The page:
One hundred photographs chronicling the private world of Pablo Picasso up to and after his death in 1973 at the age of 91 have been donated to the Musée de l’Élysée in Switzerland.
The pictures are a sample of 25,000 taken of the artist by David Douglas Duncan, an American war photographer who first met Picasso in Cannes in 1956.
Duncan’s first photo of Picasso was of him soaping himself in the bath in his La Californie home moments after the two had first met.
After opportunistically ringing the bell at the villa’s front gate in the hope of capturing an image of the world’s most famous painter, Duncan was astonished to find himself being led up to the bathroom by the artist’s wife, Jacqueline.
Duncan, who died in 2018, became a firm friend of the Spanish-born painter despite their difficulties in communicating. Picasso did not speak English and he would laugh at Duncan’s grasp of Spanish.
But Duncan, who had covered the Korean war as a photojournalist, found himself allowed to come and go as he pleased at Picasso’s various homes during a 17-year friendship.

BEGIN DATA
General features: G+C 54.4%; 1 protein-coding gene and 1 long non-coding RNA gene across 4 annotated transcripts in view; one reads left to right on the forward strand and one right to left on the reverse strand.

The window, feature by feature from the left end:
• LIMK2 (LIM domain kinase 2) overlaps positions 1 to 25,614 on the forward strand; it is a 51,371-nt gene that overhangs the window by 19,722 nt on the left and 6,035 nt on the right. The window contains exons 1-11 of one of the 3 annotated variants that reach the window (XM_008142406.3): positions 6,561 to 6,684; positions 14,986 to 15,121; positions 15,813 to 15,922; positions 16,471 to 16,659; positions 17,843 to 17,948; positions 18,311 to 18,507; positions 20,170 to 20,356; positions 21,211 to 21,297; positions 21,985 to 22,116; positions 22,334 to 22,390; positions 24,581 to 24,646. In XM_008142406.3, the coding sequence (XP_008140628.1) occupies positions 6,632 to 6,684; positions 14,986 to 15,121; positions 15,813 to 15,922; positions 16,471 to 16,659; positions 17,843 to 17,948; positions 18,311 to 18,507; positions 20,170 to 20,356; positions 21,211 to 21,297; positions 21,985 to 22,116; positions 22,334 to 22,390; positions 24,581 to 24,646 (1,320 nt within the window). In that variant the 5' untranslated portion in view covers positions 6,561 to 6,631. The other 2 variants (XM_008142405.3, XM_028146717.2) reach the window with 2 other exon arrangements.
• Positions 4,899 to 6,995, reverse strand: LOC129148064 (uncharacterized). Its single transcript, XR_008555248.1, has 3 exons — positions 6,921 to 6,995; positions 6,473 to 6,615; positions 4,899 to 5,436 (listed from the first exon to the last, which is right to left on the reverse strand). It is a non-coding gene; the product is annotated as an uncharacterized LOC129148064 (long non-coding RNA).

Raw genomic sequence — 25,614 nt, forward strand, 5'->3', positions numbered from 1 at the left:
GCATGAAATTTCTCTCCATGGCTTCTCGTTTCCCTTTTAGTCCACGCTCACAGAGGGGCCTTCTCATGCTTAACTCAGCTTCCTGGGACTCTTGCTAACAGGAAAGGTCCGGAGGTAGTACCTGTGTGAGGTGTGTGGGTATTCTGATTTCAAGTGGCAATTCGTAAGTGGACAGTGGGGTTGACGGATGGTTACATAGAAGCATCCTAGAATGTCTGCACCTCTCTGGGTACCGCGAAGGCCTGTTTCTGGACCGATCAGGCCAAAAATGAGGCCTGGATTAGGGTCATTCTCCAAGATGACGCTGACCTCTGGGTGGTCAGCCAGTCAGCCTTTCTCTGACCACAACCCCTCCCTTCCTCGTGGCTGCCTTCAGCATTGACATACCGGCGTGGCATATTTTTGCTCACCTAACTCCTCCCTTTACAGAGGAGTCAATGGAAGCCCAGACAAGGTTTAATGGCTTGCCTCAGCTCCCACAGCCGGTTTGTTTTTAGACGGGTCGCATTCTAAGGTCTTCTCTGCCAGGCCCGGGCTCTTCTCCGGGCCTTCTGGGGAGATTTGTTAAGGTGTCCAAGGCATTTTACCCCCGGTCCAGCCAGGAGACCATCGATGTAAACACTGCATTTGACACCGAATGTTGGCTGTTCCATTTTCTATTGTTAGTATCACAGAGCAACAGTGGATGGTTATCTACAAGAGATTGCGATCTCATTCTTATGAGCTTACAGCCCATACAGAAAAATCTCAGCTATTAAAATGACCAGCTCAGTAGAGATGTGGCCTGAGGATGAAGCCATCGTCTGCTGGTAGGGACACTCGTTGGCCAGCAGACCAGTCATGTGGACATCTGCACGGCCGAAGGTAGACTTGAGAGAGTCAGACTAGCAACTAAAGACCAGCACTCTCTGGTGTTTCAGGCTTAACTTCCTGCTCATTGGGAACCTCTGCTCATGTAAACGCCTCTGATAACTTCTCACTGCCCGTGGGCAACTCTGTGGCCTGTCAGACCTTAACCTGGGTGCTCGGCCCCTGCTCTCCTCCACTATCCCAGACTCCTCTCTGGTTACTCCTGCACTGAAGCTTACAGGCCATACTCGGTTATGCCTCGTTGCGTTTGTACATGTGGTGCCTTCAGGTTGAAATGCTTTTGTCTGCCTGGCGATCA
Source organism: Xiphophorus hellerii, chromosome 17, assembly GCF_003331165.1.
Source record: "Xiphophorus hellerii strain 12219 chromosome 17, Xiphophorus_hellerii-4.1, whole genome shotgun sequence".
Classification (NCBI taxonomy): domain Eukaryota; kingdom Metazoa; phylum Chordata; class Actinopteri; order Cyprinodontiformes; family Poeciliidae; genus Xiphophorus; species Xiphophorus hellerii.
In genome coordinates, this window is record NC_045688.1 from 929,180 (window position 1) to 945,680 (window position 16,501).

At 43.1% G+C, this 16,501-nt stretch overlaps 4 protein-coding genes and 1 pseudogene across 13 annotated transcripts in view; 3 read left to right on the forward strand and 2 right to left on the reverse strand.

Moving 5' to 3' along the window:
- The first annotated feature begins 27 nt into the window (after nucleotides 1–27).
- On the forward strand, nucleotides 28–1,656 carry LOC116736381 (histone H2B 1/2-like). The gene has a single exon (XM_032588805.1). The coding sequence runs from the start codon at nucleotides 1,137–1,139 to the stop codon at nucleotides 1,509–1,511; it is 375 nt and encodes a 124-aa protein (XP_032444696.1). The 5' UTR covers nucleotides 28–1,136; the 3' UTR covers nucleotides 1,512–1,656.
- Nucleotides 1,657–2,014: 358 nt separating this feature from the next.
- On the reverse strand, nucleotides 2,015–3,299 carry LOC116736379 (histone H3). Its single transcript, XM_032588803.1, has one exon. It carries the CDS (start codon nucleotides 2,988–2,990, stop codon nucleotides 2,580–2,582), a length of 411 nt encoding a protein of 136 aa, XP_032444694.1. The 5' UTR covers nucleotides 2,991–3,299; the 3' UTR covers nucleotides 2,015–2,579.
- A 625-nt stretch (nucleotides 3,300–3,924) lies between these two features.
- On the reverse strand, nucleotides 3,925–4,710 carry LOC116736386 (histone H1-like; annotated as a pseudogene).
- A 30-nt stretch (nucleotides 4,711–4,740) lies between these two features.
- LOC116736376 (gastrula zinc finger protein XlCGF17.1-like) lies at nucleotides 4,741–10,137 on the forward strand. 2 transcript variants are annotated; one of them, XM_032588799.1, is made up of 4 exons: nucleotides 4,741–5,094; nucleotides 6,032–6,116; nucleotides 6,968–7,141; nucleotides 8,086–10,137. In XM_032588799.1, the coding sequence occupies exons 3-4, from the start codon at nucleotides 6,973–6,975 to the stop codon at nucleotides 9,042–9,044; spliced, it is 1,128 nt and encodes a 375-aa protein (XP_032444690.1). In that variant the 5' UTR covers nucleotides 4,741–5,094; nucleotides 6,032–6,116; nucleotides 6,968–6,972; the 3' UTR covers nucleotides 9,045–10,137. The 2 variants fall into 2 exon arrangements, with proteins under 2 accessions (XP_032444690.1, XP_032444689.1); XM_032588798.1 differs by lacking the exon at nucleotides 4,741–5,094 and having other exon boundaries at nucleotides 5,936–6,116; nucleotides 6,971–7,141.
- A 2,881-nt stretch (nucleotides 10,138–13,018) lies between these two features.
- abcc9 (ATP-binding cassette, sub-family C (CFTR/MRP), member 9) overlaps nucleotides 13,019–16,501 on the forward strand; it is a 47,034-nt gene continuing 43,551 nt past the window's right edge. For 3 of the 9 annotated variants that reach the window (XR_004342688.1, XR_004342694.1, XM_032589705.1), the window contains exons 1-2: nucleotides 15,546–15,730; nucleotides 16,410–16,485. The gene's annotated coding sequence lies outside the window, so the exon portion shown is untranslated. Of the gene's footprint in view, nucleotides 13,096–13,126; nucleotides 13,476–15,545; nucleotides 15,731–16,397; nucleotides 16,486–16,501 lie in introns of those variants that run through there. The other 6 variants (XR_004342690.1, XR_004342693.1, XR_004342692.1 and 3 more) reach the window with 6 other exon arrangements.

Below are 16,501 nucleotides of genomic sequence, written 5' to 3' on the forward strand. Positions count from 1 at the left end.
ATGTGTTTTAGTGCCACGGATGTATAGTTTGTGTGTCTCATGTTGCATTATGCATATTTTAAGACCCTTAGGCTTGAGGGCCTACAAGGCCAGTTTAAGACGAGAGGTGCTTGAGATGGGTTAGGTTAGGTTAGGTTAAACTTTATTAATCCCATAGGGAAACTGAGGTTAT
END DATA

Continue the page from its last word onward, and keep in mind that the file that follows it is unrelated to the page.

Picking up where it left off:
Despite being keenly aware of his legacy, and becoming perhaps the most photographed artist ever, Duncan claimed that Picasso did not pose or demand to be captured on film at any point. The man he called maestro throughout their friendship instead told him: “You take pictures, I paint.”
Duncan’s photos were taken with a custom-built Leica M3D camera with extremely quiet shutters so that Picasso would not be disturbed as he worked.
Asked in 2012 about the artist’s working habits and character, Duncan told the French newspaper Le Monde that he could not reconcile claims of misogyny with the man he knew, and he regarded him as a dedicated “Spanish gentleman”.
“For this one – Les Baigneurs – it lasted two days and two nights. He could stop and sit down in front of a painting for half an hour, quite motionless, just looking at it, with one hand on his head. No movement. He was thinking,” he recalled.
“One day when I was there, someone asked him which period of his work he liked best, the blue period, the rose period, cubism and so on. Picasso stretched out his hand, his fingers splayed, and answered: ‘Well, which of these five fingers do you prefer? Personally, I need all of them.’”